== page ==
It was during the spring of 1942 that the tide of the Pacific War began to shift — not in a battle at sea, it turned out, but in the depths of “the dungeon.”
That was the nickname for the cramped basement space in the Pearl Harbor Naval Shipyard, conceived as a storage room before being converted to an office for Capt. Joseph Rochefort’s “Station Hypo” code-breaking team during World War II.
Rendered cold and damp by the installation of an overzealous air conditioner, the dungeon, as its moniker would suggest, didn’t offer the most luxurious of working environments. While the shadow of Japan’s control over the Pacific grew, the American code-breakers worked day and night in their dark, dank accommodations, desperately hoping to find an advantage against a force of naval precision unlike any they had seen before.
And that’s exactly what they did. Late that April, they cracked the empire’s naval code. On June 4, 1942, a Japanese fleet featuring four aircraft carriers set its sights on Midway, a small coral outpost used by U.S. forces in Hawaii. When they arrived, the forewarned Americans were ready.
“We sank all four [carriers] the first day of the battle,” said 92-year-old Donald “Mac” Showers, the last surviving member of Rochefort’s code-breaking unit. “We were able to do that because we knew where they were, what they were up to and what the schedule was.”
The Battle of Midway, which marks its 70th anniversary Monday, would be the turning point in the Pacific. The U.S. sustained some 300 casualties while the Japanese suffered more than 3,000, and the imperial navy’s aura of invincibility was irrevocably shattered.
“That morning, the Japanese were winning the war,” said Craig L. Symonds, professor of naval heritage at the U.S. Naval Academy in Annapolis. “By that evening, the Americans are winning the war. It’s seldom in history that a battle is so decisive.”
Setting the stage
Before the Battle of Midway, Japan’s drive toward creating its vaunted “Greater East Asia Co-Prosperity Sphere” was meeting with scant opposition. The nation had seized more than a seventh of the Earth’s surface, running rampant through the Western Pacific and the Indian Ocean with attacks on the Philippines, the Dutch East Indies and Australia.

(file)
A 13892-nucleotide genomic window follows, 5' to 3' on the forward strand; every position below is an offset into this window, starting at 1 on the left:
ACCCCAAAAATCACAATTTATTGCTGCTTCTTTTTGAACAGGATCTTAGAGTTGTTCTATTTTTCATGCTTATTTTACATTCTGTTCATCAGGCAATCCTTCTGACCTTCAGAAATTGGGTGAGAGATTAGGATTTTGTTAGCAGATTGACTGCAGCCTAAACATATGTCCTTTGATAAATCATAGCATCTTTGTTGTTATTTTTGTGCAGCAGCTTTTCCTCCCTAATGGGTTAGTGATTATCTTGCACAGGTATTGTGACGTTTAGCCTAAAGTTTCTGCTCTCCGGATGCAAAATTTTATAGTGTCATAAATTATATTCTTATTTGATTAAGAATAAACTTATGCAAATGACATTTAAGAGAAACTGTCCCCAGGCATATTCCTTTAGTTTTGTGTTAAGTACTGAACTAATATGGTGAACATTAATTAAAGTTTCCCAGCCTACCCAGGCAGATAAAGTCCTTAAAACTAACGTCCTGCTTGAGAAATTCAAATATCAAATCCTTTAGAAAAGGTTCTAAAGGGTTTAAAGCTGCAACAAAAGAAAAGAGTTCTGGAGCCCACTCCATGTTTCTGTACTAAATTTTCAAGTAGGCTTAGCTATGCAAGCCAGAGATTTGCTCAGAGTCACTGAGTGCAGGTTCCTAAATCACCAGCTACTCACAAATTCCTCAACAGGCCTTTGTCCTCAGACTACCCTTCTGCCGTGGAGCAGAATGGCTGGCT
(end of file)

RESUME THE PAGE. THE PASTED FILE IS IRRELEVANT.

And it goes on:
But Japan’s pride was wounded in mid-April, when the Doolittle Raiders, in the first joint operation between the U.S. Army Air Forces and the Navy, struck the Japanese homeland. Although the B-25 bomber attack carried little strategic relevance, it planted a seed of lingering doubt among the Japanese population about the country’s vulnerabilities.
So Isoroku Yamamoto, Japan’s naval leader, decided it was time to close the curtain on the U.S. role in the Pacific Theater, building on the damage inflicted on U.S. forces in the raid six months earlier on Pearl Harbor. Targeting Midway, a two-island atoll about a third of the way from Honolulu to Tokyo, Yamamoto figured the outpost would be tactically crucial to shoring up Japan’s perimeter.
More notably, he also saw the maneuver as a chance to lure the Americans’ remaining aircraft carriers into the open. In doing so, the Japanese could complete the devastation begun at Pearl Harbor.
“Yamamoto decides that he’s going to try to administer the all-out, knockout blow,” said Patrick D. Weadon, curator of the National Cryptologic Museum. “That was the plan. If you were the oddsmaker in Vegas, you would have to give Japan a pretty good shot.”
Battleships had been the focus of conflicts at sea before World War II, but the primacy of the carrier truly emerged in the Pacific. With his knowledge from Station Hypo of the impending strike, Adm. Chester W. Nimitz, the commander in chief of the U.S. Pacific Fleet, found himself weighing whether to send his three carriers out of harm’s way or capitalize on the element of surprise and assail the Japanese armada.
Despite the heavy damage one of those carriers, the USS Yorktown, sustained in the Battle of the Coral Sea, Nimitz made up his mind: The Yorktown, the USS Enterprise and USS Hornet were ordered to Midway.